When learning to speak Spanish, you’ll probably find yourself asking, “¿Cómo se dice…en español?” pretty often.  Here’s a little good news – Spanish is sometimes more efficient than English at conveying ideas! There are many Spanish words without English equivalents or that would take longer phrases to describe in English. This can make the learning process easier – and really impress your Spanish-speaking amigos! However, if a Spanish speaker asks you, “¿Cómo se dice… en inglés?” you might find yourself scratching your head as you search for a word that doesn’t exist in English!  

A Story to Illustrate

Here’s a silly little story that incorporates MANY examples of multi-word English phrases that can be expressed with single Spanish words.  When you see the Spanish translation below, you’ll notice that it’s shorter.

The day before yesterday I stayed up the whole night. Of course, yesterday I was sleep-deprived, but since I’m in the habit of going out for a snack with my brother-in-law’s wife, we met at our usual cafe. We recognized our waiter from previous visits – he’s a one-armed, one-eyed man with no facial hair, and a large space between his eyebrows.  

I’m very sensitive to the cold so I was wearing a new, brownish grey coat for the first time. Just as the waiter told us to enjoy our food, he tripped and spilled coffee all over me!  I felt so embarrassed for him.  Luckily, I knew I’d have time to dry clean my coat before work next week, because we have a day off between a holiday and the weekend.  

The waiter brought me a dessert to make up for the mishap, but it was so sickly-sweet that after tasting it I couldn’t take one more bite.  When the plates were cleared away, we stayed at the table talking and laughing.  We always enjoy long chats after meals. We have a lot in common and we even share the same name. After a while, we noticed my mom and mother-in-law walking up to the cafe.  We commented on how nice it is that they enjoy spending time together too.

Now for the Spanish Version…

Parts of this story are far fetched in any language and the Spanish translation below uses words that may not be common in all parts of the Spanish-speaking world, but it’s a good snapshot of some everyday expressions that have unique words in Spanish. It’s interesting to see that it uses 43% fewer words than the English version!

Anteayer me trasnoché. Por supuesto, ayer estaba desvelada, pero suelo merendar con mi concuñada, así que nos juntamos en el café donde acostumbramos ir. Reconocimos a nuestro mesero: es manco, tuerto, lampiño con gran entrecejo.

Soy friolenta, así que estrené un abrigo nuevo color pardo. Justo al decirnos “Buen provecho” el mesero se tropezó y derramó café sobre mí.  Eso me dió pena ajena. Afortunadamente, sabía que tendría tiempo para llevar mi abrigo a la lavandería antes del trabajo la próxima semana, porque mañana es un puente.

El mesero me trajo un postre para compensar el percance, pero fue tan dulce que me empalagué.  Cuando retiraron los platos, nos quedamos en la mesa hablando y riendo. Nos encanta la sobremesa. Tenemos mucho en común e incluso somos tocayas. Después de un rato, vimos a mi mamá y a mi suegra entrando el café. Comentamos qué simpático es que las consuegras también se llevan tan bien.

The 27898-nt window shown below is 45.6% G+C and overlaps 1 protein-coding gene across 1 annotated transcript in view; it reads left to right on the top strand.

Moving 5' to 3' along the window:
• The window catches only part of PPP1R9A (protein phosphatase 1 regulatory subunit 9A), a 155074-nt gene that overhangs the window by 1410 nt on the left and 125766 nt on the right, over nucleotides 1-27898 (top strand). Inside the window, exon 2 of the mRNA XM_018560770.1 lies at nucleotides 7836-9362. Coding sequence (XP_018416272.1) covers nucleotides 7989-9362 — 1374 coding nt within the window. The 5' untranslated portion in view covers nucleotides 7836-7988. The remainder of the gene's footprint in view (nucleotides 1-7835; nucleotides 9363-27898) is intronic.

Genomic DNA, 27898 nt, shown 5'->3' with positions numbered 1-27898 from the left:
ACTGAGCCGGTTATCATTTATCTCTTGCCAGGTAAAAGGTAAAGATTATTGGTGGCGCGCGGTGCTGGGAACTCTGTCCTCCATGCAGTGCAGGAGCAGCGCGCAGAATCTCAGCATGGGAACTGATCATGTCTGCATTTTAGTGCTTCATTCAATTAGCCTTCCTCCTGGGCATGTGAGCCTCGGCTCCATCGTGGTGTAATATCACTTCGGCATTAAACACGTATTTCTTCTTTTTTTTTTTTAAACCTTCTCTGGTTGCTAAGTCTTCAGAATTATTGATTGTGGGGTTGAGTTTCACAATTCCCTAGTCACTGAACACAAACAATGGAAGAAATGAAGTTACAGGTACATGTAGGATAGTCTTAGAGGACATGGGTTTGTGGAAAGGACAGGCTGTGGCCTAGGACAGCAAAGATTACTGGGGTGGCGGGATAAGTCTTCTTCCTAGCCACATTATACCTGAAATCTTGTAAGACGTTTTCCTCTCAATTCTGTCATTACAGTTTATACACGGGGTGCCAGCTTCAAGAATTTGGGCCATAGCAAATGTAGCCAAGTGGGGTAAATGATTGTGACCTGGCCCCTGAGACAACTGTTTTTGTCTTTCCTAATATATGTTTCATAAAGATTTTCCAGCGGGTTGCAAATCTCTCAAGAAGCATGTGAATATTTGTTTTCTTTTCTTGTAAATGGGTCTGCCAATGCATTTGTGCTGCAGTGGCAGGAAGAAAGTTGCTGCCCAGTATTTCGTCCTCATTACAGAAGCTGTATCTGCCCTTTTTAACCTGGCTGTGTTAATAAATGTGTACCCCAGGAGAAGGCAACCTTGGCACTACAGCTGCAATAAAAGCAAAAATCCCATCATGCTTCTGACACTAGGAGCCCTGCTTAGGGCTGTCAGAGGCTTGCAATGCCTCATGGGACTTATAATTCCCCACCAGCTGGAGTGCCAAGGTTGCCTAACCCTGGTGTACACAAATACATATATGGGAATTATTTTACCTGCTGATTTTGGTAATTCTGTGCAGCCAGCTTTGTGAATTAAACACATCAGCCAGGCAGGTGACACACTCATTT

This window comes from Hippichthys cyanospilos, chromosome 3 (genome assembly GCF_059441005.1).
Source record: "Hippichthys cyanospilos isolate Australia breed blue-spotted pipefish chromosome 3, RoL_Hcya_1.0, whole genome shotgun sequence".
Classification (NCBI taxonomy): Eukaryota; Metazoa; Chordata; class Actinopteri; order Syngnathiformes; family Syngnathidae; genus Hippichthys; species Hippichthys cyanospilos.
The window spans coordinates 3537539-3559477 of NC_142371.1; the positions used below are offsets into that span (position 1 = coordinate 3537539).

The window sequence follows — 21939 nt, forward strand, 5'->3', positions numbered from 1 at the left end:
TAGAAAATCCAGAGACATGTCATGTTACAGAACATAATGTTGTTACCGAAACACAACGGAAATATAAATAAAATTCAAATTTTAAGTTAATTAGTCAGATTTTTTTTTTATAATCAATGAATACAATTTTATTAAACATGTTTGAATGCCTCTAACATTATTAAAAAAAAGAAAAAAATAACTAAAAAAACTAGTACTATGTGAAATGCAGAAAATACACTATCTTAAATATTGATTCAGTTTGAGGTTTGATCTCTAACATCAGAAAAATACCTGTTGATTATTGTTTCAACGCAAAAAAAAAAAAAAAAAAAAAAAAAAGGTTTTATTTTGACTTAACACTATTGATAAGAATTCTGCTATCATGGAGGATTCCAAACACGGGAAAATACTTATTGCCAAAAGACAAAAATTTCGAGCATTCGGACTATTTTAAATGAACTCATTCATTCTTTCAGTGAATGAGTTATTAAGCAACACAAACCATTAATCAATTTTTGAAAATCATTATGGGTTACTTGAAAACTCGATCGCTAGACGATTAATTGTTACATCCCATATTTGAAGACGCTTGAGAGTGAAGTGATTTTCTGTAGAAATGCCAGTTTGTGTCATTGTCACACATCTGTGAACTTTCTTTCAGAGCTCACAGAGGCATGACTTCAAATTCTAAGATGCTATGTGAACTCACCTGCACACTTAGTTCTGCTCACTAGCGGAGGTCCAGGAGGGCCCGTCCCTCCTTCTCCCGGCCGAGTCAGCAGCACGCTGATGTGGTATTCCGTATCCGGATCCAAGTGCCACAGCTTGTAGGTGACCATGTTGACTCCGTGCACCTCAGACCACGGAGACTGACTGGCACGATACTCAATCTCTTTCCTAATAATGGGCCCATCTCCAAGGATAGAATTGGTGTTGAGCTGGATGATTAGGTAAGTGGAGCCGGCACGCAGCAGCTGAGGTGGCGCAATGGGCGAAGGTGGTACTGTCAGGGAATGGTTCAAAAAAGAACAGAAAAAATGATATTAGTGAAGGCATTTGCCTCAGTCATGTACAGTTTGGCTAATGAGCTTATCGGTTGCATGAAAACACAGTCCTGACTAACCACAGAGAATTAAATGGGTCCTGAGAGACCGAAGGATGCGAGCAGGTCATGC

Here’s a summary of the words used in our example::

  • Anteayer (or antier in Latin America) – the day before yesterday
  • Trasnochar –  to stay up late or to stay up all night
  • Desvelado/a – to be unable to sleep or to be sleep deprived
  • Soler – to be in the habit of; to tend to do something on a regular basis
  • Merendar – to have a snack or to go out for an afternoon snack (la merienda is the snack)
  • Concuñada – the wife of your brother-in-law (or concuñado – the husband of your sister-in-law)
  • Manco – a man with only one arm (or hand)
  • Tuerto – a man with only one eye
  • Lampiño – hairless, particularly a man who cannot grow facial hair
  • Entrecejo – the space between a person’s eyebrows
  • Friolento/a, Friolero/a – someone who is very sensitive to cold
  • Pardo – the color between brown and grey
  • Estrenar – to wear or use something for the first time
  • Que aproveche/Buen provecho – Enjoy your meal (like “Bon appetit”)
  • Vergüenza ajena/Pena ajena – to be embarrassed on behalf of someone else, even if they are not embarrassed
  • Puente – a day off before or after a holiday that extends the holiday through a weekend
  • Empalagarse –  to feel sickened or nauseated because a food is excessively cloying or sweet
  • Sobremesa/Sobre-mesa – conversation/socializing around the table with family or friends after a meal (literally conversation that takes place “over the table”)
  • Tocayo/a – someone who has the same first name as you
  • Consuegras – the relationship between mothers-in-law (consuegras are the two mothers of a married couple; consuegros are the two fathers-in-law)

It’s Not Just Spanish

Every language has unique words that don’t have equivalents in other languages.  Some are poetic, like the Japanese word komorebi, referring to the dancing light as sunlight shines through tree leaves. Some are more practical, like the French word (sortable) for those family members and friends you can take out without fear of being embarrassed!  Others are very specific, like badkruka, the Swedish term describing someone who won’t get into a pool or lake.

It’s fascinating to learn about these unique words, and we challenge you to share examples in the comment section below!  Whether you’re a native Spanish-speaker or you speak another language, please feel free to post examples of words that don’t seem to have an English equivalent!